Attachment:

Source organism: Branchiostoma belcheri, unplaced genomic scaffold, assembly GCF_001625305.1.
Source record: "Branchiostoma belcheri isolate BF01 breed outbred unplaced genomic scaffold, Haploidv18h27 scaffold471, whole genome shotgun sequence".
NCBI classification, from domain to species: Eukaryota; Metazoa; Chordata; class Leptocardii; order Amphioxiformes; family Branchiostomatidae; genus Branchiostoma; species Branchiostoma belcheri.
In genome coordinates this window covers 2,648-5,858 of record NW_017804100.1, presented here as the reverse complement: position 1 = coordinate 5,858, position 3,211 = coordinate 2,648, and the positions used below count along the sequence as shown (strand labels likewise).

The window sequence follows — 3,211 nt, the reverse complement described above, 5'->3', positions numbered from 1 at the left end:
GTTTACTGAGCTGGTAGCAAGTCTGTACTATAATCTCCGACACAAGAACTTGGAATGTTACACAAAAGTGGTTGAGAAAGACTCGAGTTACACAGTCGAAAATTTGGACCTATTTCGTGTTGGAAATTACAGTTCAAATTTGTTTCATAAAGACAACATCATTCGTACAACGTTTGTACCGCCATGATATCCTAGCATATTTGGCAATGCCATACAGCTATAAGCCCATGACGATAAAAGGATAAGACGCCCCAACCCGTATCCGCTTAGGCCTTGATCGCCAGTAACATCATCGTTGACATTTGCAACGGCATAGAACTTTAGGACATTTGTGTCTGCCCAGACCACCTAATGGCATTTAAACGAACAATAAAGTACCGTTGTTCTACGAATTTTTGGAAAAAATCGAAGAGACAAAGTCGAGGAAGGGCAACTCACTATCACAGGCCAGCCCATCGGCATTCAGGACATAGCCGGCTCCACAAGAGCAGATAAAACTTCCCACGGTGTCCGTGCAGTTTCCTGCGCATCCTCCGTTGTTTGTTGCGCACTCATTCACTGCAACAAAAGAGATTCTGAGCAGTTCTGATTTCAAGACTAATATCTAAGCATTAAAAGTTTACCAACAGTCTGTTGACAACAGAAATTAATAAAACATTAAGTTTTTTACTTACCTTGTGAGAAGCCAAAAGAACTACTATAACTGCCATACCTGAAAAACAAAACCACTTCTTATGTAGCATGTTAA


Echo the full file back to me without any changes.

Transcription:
Source organism: Branchiostoma belcheri, unplaced genomic scaffold, assembly GCF_001625305.1.
Source record: "Branchiostoma belcheri isolate BF01 breed outbred unplaced genomic scaffold, Haploidv18h27 scaffold471, whole genome shotgun sequence".
NCBI classification, from domain to species: Eukaryota; Metazoa; Chordata; class Leptocardii; order Amphioxiformes; family Branchiostomatidae; genus Branchiostoma; species Branchiostoma belcheri.
In genome coordinates this window covers 2,648-5,858 of record NW_017804100.1, presented here as the reverse complement: position 1 = coordinate 5,858, position 3,211 = coordinate 2,648, and the positions used below count along the sequence as shown (strand labels likewise).

The window sequence follows — 3,211 nt, the reverse complement described above, 5'->3', positions numbered from 1 at the left end:
GTTTACTGAGCTGGTAGCAAGTCTGTACTATAATCTCCGACACAAGAACTTGGAATGTTACACAAAAGTGGTTGAGAAAGACTCGAGTTACACAGTCGAAAATTTGGACCTATTTCGTGTTGGAAATTACAGTTCAAATTTGTTTCATAAAGACAACATCATTCGTACAACGTTTGTACCGCCATGATATCCTAGCATATTTGGCAATGCCATACAGCTATAAGCCCATGACGATAAAAGGATAAGACGCCCCAACCCGTATCCGCTTAGGCCTTGATCGCCAGTAACATCATCGTTGACATTTGCAACGGCATAGAACTTTAGGACATTTGTGTCTGCCCAGACCACCTAATGGCATTTAAACGAACAATAAAGTACCGTTGTTCTACGAATTTTTGGAAAAAATCGAAGAGACAAAGTCGAGGAAGGGCAACTCACTATCACAGGCCAGCCCATCGGCATTCAGGACATAGCCGGCTCCACAAGAGCAGATAAAACTTCCCACGGTGTCCGTGCAGTTTCCTGCGCATCCTCCGTTGTTTGTTGCGCACTCATTCACTGCAACAAAAGAGATTCTGAGCAGTTCTGATTTCAAGACTAATATCTAAGCATTAAAAGTTTACCAACAGTCTGTTGACAACAGAAATTAATAAAACATTAAGTTTTTTACTTACCTTGTGAGAAGCCAAAAGAACTACTATAACTGCCATACCTGAAAAACAAAACCACTTCTTATGTAGCATGTTAA